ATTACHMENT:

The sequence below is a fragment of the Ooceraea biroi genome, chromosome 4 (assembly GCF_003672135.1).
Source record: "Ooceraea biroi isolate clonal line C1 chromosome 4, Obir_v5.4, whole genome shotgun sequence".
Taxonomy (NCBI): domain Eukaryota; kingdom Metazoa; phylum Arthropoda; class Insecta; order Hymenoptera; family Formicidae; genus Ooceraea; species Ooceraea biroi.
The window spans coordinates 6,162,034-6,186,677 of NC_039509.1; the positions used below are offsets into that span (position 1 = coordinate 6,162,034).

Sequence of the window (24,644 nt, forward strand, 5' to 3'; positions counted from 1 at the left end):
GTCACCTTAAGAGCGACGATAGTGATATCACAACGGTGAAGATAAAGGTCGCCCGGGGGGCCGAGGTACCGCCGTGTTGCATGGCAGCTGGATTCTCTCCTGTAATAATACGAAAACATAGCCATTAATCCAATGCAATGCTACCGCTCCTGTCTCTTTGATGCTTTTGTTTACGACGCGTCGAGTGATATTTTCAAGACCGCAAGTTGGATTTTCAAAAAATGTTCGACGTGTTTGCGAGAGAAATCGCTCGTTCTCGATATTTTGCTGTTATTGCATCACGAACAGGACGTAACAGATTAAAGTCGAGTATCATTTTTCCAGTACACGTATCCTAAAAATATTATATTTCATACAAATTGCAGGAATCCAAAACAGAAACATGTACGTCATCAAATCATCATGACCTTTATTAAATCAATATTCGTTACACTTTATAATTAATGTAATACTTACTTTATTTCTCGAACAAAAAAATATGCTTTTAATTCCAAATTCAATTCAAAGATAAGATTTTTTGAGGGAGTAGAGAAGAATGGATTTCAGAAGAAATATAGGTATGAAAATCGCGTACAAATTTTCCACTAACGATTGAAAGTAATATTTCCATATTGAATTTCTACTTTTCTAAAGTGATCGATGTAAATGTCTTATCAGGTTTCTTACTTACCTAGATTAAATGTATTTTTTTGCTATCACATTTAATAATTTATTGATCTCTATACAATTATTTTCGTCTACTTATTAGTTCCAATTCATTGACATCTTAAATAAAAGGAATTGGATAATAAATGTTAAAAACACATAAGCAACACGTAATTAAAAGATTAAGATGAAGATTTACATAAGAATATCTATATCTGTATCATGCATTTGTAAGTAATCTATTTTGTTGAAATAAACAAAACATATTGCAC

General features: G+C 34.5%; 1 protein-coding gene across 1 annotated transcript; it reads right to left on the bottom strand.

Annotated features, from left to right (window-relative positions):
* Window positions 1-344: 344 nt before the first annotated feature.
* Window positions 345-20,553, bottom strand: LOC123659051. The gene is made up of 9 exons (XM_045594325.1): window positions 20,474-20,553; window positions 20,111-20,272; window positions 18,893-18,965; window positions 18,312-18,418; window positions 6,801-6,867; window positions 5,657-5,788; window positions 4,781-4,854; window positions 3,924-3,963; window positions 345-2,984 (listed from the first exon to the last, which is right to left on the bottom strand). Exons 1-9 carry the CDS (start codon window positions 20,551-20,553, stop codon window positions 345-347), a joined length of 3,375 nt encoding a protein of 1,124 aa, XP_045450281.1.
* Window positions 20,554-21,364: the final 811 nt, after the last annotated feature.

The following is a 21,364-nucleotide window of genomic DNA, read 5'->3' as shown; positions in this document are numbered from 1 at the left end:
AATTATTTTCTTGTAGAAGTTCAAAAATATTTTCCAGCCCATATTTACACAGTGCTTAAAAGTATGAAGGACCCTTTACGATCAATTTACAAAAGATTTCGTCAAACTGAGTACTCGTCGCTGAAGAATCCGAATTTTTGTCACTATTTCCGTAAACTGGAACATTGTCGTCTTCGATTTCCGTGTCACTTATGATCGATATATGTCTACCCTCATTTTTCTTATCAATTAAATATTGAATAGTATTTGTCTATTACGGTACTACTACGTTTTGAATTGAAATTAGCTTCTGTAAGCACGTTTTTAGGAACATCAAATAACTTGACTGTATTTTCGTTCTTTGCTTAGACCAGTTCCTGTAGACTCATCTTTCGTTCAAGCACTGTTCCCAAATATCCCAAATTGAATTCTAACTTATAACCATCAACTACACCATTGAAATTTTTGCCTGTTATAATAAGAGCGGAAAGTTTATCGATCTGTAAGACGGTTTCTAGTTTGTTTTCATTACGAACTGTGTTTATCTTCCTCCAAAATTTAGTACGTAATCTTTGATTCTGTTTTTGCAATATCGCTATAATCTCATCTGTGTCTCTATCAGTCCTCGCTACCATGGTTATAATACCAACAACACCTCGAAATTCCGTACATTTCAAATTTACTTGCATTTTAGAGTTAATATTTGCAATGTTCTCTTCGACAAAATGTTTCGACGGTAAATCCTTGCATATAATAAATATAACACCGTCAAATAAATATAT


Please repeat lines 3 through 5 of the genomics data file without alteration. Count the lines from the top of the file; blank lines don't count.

Taxonomy (NCBI): domain Eukaryota; kingdom Metazoa; phylum Arthropoda; class Insecta; order Hymenoptera; family Formicidae; genus Ooceraea; species Ooceraea biroi.
The window spans coordinates 6,162,034-6,186,677 of NC_039509.1; the positions used below are offsets into that span (position 1 = coordinate 6,162,034).

Sequence of the window (24,644 nt, forward strand, 5' to 3'; positions counted from 1 at the left end):